It was 1:30 in the morning when I arrived at the station stop for where I would be staying. There was a long set of stairs to go down and no elevator. I had two heavy suitcases and a large shoulder bag to manage, and at this point—thirty-six hours of travel with no sleep—I had little strength left to do much of anything. There were two teenage boys hanging around on the platform, and I simply asked one of them, "Est-ce que tu peut m'aider avec mes valises s'il vous plait?" And immediately he responded with, "Oui bien sur madame!"
Soon after, his friend bounded up the stairs and asked me if I needed help with the other. I am always pleased and grateful for good people, good manners, and generosity wherever I go.
At the front of the station, my ride was waiting for me. Even though it was so late for them on a work day, they were so warm and welcoming. I had finally made it.
I don't remember much else except managing to shower and find pajamas before crashing in my room. Oh, and I asked my hostess if I could please open the window for some air. It was a cool, damp night, and there were no screens, but I pulled mosquito netting across the front, and that worked fine.
Sinking into a comfortable warm bed with one of those giant down comforters that are so common here, I really did pass out. The next thing I knew, a single bird awoke me before the light. Then there were more, and then many, many more with all types of songs as the light shone through the soft netting, and suddenly they blended into a very loud chorus. That's the way to wake up in the morning, and I appreciated it so much—an awakening especially designed by God. If I had any advice for anyone, it would be to throw your alarm clock away, open the windows, and let the birds wake you. These birds in particular, in a Parisian suburb, rivaled the ones I knew in Hawaii with their voracious, passionate singing, waking all the world.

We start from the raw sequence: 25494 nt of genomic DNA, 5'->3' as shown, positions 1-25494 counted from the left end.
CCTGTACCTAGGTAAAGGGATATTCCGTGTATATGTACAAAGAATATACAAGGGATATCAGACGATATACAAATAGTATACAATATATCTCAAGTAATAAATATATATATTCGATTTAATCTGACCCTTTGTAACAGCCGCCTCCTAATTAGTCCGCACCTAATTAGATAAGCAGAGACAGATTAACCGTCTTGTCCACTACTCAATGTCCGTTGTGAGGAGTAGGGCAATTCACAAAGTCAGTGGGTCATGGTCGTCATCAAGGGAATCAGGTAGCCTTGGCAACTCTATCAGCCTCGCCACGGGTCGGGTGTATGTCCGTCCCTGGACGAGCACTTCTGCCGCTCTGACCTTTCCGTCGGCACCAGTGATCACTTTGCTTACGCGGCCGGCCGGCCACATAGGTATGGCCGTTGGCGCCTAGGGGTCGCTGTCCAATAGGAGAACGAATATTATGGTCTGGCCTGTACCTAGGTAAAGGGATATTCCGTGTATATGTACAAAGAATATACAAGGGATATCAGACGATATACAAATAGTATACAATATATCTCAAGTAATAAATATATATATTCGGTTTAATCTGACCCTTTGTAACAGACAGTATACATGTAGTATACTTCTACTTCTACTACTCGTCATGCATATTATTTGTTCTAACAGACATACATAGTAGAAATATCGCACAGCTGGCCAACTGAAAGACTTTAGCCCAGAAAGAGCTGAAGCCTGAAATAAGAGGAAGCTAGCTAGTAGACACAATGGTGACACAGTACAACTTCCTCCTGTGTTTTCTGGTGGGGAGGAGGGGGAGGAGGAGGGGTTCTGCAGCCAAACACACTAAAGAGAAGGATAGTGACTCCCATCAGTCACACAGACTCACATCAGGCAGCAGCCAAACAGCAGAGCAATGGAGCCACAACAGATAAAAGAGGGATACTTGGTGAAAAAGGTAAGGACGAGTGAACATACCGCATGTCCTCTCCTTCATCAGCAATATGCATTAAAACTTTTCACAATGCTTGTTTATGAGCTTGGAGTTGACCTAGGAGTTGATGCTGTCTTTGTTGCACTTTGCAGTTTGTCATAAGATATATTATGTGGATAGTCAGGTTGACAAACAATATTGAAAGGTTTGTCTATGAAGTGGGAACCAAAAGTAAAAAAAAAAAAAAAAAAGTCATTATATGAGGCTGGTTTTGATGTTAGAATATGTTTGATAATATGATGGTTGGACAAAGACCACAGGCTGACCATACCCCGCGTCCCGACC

The garden in the back is lush and green—with a giant yellow rose bush, of course—and below my window is a climbing wisteria vine that must be at least fifty years old. It is ginormous and attracting many honey bees.
I am in the perfect place. I'll tell you more about why tomorrow. In the meantime, I am so grateful that although I waited until the last minute to book, and there was nothing left in Paris proper, this wonderful home was graciously opened up.
I had tears of joy from so much happiness this morning, really. The journey to get here has been much more than the last few days. It really has been about six weeks. Deciding is always the first step to anything you want to go for. You must simply make the decision. Everything after that is cake.
Ya, there was fresh homemade chocolate cake for breakfast, too, with crème fraîche. And an espresso machine. Who could ask for more?
One of the things I am able to offer my clients while I’m here is Private Intensives. In fact, I’ll be doing them all summer, all over Europe.
Do you think this is your time?
Make sure you fill out an application and book a discovery session before you go! We can always discuss other ways that can serve you better if getting away does not work for you at the moment. But DO consider it! What an incredible experience it can be for your life and your future.